Four Contemporary Novelists

Four Contemporary Novelists

Four Contemporary Novelists

Four Contemporary Novelists

Excerpt

"The Development of the English Novel," which was first published in 1899, closed with Kipling, who in a succession of short stories had spread before the eyes of the Western world the panorama of civil and military India, with the natives in the background, and had brought home to Englishmen the consciousness of Empire. Kipling was yet to write "Kim," where he turned into the Great Road of Hind, which the Lama and his chela were to tramp, all castes and conditions of men. "Brahmins and chumars, bankers and tinkers, barbers and bunnyas, pilgrims and potters-- all the world going and coming." Here in this "River of Life" was Mother India.

Nor had Samuel Butler "Way of All Flesh," though written many years before, been given to the public yet. With this cold, highly intellectualized novel the new fiction definitely broke wit the Victorian era. Human nature seemed to have suddenly changed. Filial affection for the first time became an illusion. In the 'nineties, Henry James where I left him was in the second stage of his art. He had but recently passed from the clear objectivity of his first manner into impressionism, where the lines of plot and character were more or less blurred so that the reader had to guess at conclusions. He was on the way to his third and last manner, which was, as may be seen in "The Awkward Age," to transfer a dramatic action from outer incident to the minds of his characters. Never before had the psychological novel gone so far.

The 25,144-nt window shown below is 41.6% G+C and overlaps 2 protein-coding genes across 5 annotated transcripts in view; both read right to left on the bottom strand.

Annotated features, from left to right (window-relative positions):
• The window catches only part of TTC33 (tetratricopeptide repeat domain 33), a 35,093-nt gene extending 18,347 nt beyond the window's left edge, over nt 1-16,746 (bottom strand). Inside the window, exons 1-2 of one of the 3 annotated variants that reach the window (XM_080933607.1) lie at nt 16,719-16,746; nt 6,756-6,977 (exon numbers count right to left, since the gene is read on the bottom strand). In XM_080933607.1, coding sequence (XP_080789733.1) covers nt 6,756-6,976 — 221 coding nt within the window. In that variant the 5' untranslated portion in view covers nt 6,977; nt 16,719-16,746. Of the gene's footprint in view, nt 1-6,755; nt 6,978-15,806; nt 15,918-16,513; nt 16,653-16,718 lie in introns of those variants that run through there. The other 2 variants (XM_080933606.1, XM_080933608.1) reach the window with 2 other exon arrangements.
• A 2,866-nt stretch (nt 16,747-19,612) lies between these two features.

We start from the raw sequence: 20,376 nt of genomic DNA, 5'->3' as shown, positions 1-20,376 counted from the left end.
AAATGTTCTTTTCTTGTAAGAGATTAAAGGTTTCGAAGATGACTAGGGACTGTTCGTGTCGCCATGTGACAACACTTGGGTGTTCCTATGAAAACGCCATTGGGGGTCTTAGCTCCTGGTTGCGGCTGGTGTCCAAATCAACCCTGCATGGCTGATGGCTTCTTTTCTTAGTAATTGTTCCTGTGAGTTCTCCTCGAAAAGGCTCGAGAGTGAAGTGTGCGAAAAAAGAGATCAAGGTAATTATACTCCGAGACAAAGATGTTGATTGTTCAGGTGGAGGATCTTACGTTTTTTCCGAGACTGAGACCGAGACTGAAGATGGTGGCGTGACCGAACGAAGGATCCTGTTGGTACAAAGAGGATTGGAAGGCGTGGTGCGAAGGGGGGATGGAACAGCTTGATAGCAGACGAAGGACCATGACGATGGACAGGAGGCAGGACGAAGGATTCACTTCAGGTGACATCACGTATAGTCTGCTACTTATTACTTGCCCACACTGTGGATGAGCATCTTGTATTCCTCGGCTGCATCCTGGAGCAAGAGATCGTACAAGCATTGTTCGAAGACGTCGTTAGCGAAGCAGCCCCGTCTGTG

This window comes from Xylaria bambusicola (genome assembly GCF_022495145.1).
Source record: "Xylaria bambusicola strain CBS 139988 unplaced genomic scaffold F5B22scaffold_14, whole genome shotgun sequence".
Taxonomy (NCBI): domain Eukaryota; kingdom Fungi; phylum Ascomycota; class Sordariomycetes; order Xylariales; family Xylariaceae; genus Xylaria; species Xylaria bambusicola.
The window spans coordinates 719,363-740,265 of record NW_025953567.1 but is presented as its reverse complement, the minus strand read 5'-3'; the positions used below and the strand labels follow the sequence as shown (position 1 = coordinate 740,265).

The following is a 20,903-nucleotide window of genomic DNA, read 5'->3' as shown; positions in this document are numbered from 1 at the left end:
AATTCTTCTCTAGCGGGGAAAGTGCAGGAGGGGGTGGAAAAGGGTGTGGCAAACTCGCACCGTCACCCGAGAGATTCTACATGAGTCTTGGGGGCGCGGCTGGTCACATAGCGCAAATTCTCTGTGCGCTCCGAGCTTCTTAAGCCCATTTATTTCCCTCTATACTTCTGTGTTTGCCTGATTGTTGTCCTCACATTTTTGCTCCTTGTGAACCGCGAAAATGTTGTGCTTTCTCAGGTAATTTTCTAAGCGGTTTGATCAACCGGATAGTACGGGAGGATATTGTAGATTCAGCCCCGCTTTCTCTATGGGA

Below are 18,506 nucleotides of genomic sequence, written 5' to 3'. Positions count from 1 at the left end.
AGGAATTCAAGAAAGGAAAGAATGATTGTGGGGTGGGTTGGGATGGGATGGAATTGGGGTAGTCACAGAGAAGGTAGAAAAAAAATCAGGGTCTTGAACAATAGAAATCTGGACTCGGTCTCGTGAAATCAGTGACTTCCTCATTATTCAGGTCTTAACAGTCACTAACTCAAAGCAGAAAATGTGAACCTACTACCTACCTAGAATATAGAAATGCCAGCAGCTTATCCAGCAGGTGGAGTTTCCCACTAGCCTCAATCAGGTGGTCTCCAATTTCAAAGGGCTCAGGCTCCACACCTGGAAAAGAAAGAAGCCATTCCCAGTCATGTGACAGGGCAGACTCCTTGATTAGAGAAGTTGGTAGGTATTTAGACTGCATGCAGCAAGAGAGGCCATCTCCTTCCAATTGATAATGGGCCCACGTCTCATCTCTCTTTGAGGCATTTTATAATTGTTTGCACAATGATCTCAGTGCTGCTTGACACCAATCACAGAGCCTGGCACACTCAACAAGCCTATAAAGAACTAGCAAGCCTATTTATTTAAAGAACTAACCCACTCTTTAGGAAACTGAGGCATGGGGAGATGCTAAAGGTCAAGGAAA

Not yet had Conrad, Wells, Bennett, and Galsworthy done more than try their hand at fiction in this or that way. Edith Wharton was experimenting with the short story. "The Age of Innocence" was twenty years ahead. Far off, too, were Willa Cather and Sinclair Lewis, with "My Antonía" and "Death Comes for the Archbishop," and "Main Street" and . . .

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